Do I have your permission?

What's a newspaper to do, when new anti-spam laws mean you need permission to send an email before you send it?

Next time your phone rings, it might be me.

“Hello, this is Barry Coulter from the Cranbrook Daily Townsman. New legislation has required us to have your permission to send you an email before we send it. It is conceivable that we may want to send you an email, seeking to interview you for a story. Do we have your consent to send that email?”

“I’m sorry, what’s this about?” you may ask.

(What is it about indeed! Canada’s anti-spam law (CASL) comes into force on July 1, 2014, and introduces new rules around the use of “commercial electronic messages,” the alteration of transmission data, and the installation of computer software on to another person’s computer or device.

Countless day-to-day activities associated with newspapers, public relations, marketing — you name it — can be affected by these new regulations, including sending an email to enquire about stories for the newspaper, or information for a story, etc.

Failure to comply with the new rules could invite significant fines — like in the millions of dollars, man! — or even attract a private action, whatever that means. Therefore, permission has to be given in advance, before emails can be sent and not considered spam. It’s the latest brilliant legislation from the federal government. It’s surreal!

So we, who rely heavily on unsolicited emails, are phoning up everybody on planet Earth, seeking permission in advance. That’s why they pay me the big bucks.

“But why would you want to interview me?” you will ask.

“It could be that you will engage on a worthwhile fundraising venture,” I will respond. “Or maybe you will be acquitted of some heinous crime in a court of law, in some unfathomable distance in the future. Or perhaps you will win a lottery, or run for public office, or be really, really angry at some institution or aspect of society. Who can tell, the places you will go and the things you will be?”

“I’m not sure if I want to give my consent to receiving emails from you,” you may say. “I’m not sure if I want to get phone calls from you…”

“Wait!” I may interject. “We’ve already received permission from every current incumbent politician — municipal, provincial, federal. We’ve also trawled the hallways of the high schools, getting permission from every student in case they turn out to be someone important. We have blanket permission from the Music Teachers’ Association, in case a student turns out to be a rock star in 15 years. I’ve been working the phones 24 hours a day, getting ready for this legislation. I’m sweating blood. Have mercy. Say yes!”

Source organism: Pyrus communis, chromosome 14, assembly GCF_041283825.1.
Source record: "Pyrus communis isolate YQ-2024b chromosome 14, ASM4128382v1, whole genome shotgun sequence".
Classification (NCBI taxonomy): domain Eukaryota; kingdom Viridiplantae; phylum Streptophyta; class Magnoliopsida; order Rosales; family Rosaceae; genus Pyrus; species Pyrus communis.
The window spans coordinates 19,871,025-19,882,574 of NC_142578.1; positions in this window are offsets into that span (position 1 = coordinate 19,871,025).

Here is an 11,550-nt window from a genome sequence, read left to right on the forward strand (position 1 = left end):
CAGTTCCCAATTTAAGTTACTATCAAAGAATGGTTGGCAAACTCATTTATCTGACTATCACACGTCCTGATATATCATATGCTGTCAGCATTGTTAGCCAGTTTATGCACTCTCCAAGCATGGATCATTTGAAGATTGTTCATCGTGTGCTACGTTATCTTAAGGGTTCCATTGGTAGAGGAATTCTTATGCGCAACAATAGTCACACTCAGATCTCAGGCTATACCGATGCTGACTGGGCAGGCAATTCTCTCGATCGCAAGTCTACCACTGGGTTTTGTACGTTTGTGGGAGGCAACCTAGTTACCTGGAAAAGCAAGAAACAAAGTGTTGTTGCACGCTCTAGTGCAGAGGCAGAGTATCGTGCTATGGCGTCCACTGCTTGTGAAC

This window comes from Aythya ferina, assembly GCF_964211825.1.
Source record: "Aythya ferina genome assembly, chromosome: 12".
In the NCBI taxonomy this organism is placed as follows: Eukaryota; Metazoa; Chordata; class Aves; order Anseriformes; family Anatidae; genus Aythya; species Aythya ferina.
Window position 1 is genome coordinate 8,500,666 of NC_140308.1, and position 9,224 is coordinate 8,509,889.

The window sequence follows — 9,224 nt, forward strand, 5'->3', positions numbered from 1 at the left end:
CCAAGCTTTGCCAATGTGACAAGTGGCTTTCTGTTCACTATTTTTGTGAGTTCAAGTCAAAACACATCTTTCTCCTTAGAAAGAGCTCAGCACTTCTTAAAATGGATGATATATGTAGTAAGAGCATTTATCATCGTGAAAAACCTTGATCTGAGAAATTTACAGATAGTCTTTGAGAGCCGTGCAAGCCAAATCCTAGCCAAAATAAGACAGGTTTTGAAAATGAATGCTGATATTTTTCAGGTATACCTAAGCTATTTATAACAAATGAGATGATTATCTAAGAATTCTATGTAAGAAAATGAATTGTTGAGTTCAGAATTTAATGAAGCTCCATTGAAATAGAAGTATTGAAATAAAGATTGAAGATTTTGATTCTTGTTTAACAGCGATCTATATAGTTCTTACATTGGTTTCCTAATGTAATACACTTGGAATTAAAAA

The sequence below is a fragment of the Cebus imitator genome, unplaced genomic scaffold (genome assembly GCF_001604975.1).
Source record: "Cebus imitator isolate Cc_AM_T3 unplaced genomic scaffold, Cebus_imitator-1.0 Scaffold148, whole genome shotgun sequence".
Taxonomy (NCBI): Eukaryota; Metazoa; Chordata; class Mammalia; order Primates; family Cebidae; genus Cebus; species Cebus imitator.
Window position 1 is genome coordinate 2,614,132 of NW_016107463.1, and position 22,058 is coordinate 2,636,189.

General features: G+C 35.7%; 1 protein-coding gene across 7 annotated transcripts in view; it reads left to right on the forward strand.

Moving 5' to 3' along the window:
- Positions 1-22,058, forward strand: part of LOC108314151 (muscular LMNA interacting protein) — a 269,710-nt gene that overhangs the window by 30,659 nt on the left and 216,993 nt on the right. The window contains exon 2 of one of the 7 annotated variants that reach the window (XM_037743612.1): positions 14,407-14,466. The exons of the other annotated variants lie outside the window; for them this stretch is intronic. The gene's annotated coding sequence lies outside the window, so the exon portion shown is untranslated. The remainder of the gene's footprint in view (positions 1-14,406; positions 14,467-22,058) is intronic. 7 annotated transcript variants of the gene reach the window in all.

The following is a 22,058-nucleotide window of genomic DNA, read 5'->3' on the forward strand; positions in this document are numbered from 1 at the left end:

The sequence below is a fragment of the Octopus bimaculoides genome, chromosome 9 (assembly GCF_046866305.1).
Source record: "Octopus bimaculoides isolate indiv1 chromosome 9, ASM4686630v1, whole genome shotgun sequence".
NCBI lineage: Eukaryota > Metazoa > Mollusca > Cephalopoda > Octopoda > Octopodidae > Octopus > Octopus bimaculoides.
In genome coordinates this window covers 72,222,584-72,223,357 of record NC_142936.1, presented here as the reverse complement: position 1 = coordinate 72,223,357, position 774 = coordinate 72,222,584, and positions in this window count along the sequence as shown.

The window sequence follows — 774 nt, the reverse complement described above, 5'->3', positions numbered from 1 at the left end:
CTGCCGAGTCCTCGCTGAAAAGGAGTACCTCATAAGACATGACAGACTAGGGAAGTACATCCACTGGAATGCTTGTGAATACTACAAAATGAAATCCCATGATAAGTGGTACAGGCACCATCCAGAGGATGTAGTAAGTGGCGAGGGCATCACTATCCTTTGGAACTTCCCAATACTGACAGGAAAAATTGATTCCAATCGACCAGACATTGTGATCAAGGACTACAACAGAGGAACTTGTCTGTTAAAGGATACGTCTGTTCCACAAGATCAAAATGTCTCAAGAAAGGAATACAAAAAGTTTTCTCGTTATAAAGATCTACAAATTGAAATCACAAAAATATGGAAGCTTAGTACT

“I’m getting ready to hang up the phone now,” you may say.

“Wait,” I will say. “Say yes, first!”

“I’m not sure,” you may say …

“Say yes! Say yes now!”

“But I’m a private person, who prefers my privacy, and if, as you say, in some unfathomable distance in the future I may want something to go in the paper, I can call you, rather than wait to be harassed digitally by you.”

“But phones may not exist in the future,” I will say. “But emails will always be around. Say yes! Listen, we’ve been planning out the issues of the Townsman for the next 10 years in advance, every possible angle or potential story, election outcome, every permutation of every destiny of every resident here in town. Our focus is local, local, local. Can you imagine? We have hundreds of thousands of potential issues to choose from. Can you believe the work we’ve been doing? But it won’t work without you! Again I say, have mercy! Again I say, say yes!”

“I’m really going to hang up the phone this time.”

“Wait,” I’ll say. “One more thing. We have permission from your neighbour. He said yes, just in case he wants to file a complaint against you over some building infraction on your property, sometime in the future. I told him we likely couldn’t report on that, because of the legal parameters we follow, but who knows, I said, things could change in the future.”

“Bob said that?” you may say.

“Oh yes!”

“All right, I’ll give you my permission too. If he files a complaint, make sure you contact me right away.”

“You bet,” I will say. “Though we likely wouldn’t report on something like that cause of the legal parameters we have to follow. Say, do you mind if I come over and get a picture?”

I will hang up the phone. 45,000 down, 5 billion to go.

Barry Coulter is Editor of the

Cranbrook Daily Townsman